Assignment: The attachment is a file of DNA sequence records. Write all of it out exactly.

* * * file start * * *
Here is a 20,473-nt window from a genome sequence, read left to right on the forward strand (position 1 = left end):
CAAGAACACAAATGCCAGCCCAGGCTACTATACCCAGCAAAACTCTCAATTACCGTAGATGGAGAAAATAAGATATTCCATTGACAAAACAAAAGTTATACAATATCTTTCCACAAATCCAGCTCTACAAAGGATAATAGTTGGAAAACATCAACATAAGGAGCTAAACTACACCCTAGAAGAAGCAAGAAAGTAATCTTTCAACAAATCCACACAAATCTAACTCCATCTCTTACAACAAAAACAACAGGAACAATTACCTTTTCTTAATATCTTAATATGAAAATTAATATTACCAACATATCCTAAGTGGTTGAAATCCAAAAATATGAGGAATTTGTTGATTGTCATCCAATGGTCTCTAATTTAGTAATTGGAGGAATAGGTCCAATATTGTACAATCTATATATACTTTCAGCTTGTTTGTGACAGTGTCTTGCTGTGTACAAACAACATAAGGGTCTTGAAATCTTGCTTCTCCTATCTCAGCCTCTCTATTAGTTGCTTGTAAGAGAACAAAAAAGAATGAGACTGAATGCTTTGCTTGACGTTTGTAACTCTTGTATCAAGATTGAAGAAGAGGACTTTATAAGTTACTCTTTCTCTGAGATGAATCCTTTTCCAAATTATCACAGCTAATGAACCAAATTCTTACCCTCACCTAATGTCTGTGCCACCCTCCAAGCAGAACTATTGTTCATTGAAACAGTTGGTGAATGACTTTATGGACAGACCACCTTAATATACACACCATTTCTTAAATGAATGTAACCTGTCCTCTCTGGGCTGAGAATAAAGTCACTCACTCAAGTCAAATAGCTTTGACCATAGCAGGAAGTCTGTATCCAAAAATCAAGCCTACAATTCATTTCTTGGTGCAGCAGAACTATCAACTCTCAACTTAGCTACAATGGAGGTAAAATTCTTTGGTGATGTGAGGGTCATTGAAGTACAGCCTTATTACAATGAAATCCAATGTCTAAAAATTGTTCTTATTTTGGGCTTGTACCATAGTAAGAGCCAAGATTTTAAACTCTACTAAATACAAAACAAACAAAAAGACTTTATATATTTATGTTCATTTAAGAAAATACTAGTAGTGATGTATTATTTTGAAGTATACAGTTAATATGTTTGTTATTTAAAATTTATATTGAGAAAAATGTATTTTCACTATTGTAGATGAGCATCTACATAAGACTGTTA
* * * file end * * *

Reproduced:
Here is a 20,473-nt window from a genome sequence, read left to right on the forward strand (position 1 = left end):
CAAGAACACAAATGCCAGCCCAGGCTACTATACCCAGCAAAACTCTCAATTACCGTAGATGGAGAAAATAAGATATTCCATTGACAAAACAAAAGTTATACAATATCTTTCCACAAATCCAGCTCTACAAAGGATAATAGTTGGAAAACATCAACATAAGGAGCTAAACTACACCCTAGAAGAAGCAAGAAAGTAATCTTTCAACAAATCCACACAAATCTAACTCCATCTCTTACAACAAAAACAACAGGAACAATTACCTTTTCTTAATATCTTAATATGAAAATTAATATTACCAACATATCCTAAGTGGTTGAAATCCAAAAATATGAGGAATTTGTTGATTGTCATCCAATGGTCTCTAATTTAGTAATTGGAGGAATAGGTCCAATATTGTACAATCTATATATACTTTCAGCTTGTTTGTGACAGTGTCTTGCTGTGTACAAACAACATAAGGGTCTTGAAATCTTGCTTCTCCTATCTCAGCCTCTCTATTAGTTGCTTGTAAGAGAACAAAAAAGAATGAGACTGAATGCTTTGCTTGACGTTTGTAACTCTTGTATCAAGATTGAAGAAGAGGACTTTATAAGTTACTCTTTCTCTGAGATGAATCCTTTTCCAAATTATCACAGCTAATGAACCAAATTCTTACCCTCACCTAATGTCTGTGCCACCCTCCAAGCAGAACTATTGTTCATTGAAACAGTTGGTGAATGACTTTATGGACAGACCACCTTAATATACACACCATTTCTTAAATGAATGTAACCTGTCCTCTCTGGGCTGAGAATAAAGTCACTCACTCAAGTCAAATAGCTTTGACCATAGCAGGAAGTCTGTATCCAAAAATCAAGCCTACAATTCATTTCTTGGTGCAGCAGAACTATCAACTCTCAACTTAGCTACAATGGAGGTAAAATTCTTTGGTGATGTGAGGGTCATTGAAGTACAGCCTTATTACAATGAAATCCAATGTCTAAAAATTGTTCTTATTTTGGGCTTGTACCATAGTAAGAGCCAAGATTTTAAACTCTACTAAATACAAAACAAACAAAAAGACTTTATATATTTATGTTCATTTAAGAAAATACTAGTAGTGATGTATTATTTTGAAGTATACAGTTAATATGTTTGTTATTTAAAATTTATATTGAGAAAAATGTATTTTCACTATTGTAGATGAGCATCTACATAAGACTGTTA